Net rent leases come in several varieties:

  • Net leases, where you typically pay base rent plus one major incidental (usually property taxes, insurance or utilities) and your landlord covers other incidentals
  • Double net leases, where you pay base rent as well as property taxes and insurance
  • Triple net leases, where you pay base rent, property taxes, insurance and utilities as well as additional operating and maintenance costs

Review your contract carefully so that you understand the type of lease you’re signing and what your rental fees will cover.

4. Research Market Lease Rates

Knowing what the going rate for rent is in a given location puts you in a better position to negotiate. If you know there are other properties available in the area for less, you have more leverage. A commercial real estate agent can help provide you with current rates.

5. Research Properties

Researching individual properties can provide you with valuable negotiating information and help you steer clear of bad deals.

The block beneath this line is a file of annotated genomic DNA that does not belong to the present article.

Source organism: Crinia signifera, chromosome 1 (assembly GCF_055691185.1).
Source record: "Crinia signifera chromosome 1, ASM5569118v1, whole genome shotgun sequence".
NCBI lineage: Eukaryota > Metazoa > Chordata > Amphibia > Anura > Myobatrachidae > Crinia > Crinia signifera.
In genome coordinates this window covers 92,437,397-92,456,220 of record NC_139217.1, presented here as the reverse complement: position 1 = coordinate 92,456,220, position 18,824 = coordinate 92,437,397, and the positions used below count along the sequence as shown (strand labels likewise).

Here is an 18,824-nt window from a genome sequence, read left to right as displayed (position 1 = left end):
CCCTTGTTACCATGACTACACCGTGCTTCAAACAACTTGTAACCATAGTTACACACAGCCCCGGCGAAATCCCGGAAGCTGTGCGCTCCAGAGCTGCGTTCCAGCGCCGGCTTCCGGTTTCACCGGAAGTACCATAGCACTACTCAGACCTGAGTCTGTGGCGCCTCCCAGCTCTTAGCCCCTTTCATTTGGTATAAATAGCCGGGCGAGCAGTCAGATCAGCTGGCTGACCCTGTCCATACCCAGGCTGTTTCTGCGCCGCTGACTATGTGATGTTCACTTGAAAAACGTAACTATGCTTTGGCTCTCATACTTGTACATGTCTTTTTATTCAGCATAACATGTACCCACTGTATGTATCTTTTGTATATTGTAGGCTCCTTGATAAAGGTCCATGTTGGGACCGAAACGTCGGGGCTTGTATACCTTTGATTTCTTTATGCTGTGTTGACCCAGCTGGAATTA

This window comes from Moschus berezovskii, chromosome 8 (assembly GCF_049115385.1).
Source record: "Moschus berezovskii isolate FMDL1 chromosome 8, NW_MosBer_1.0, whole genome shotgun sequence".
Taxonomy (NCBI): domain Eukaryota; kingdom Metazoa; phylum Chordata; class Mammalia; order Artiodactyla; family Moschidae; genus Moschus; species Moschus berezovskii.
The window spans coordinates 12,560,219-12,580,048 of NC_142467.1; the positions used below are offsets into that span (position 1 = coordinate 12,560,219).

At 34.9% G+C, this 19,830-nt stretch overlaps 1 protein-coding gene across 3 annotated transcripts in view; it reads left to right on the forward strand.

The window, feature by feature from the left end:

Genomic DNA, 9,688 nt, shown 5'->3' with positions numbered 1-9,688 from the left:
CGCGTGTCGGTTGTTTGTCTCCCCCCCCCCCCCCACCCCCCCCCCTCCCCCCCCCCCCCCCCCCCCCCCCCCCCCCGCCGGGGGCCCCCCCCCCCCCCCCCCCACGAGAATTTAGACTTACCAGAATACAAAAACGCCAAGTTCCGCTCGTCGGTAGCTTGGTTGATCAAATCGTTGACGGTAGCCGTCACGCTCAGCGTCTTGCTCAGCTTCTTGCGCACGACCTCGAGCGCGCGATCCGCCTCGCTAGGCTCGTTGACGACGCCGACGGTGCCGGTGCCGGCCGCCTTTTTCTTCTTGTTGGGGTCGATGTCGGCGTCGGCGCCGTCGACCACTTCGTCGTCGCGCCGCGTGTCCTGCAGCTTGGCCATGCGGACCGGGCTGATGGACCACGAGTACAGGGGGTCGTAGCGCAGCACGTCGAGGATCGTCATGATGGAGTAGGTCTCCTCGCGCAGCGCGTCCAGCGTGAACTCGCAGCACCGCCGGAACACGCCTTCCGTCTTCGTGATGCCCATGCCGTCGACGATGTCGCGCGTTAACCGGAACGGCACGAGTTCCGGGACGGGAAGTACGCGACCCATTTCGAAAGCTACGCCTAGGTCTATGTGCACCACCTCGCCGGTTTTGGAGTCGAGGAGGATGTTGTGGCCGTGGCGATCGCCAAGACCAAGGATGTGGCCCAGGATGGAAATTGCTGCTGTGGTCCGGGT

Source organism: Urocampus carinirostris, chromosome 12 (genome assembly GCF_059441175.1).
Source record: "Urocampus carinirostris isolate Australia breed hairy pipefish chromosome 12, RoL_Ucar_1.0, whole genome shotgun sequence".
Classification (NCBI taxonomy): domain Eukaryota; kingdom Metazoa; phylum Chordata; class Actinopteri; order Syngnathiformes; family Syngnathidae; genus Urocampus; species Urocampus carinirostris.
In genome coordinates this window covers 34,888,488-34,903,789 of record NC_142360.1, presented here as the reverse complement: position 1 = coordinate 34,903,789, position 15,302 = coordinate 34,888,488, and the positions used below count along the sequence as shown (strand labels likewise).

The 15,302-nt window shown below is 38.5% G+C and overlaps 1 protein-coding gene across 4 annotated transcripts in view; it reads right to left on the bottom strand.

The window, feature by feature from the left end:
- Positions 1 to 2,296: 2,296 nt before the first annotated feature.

Visit sites to visually verify square footage and layouts. Study local traffic patterns and parking availability. Talk to current or recent tenants about their experience with the landlord. Check if there are any competing businesses in the area. Talk to neighboring business owners about their experience of the neighborhood.

6. Negotiate Base Rent

Landlords often ask more for base rent than they’re willing to settle for, so asking for a lower base rent should be a major item on any commercial lease negotiation checklist. You may be able to bargain for a lower base rent by getting your landlord to alter other contract terms. 

For example, you may be able to negotiate a lower base rent by offering to pay property taxes, insurance or utilities. Adjusting your base rent is one of the most effective ways to cut your total rental costs, making this a cornerstone of negotiating commercial rent reduction.

7. Consider Long-Term Contracts

Another tactic for negotiating a lower base rent is agreeing to a longer-term contract.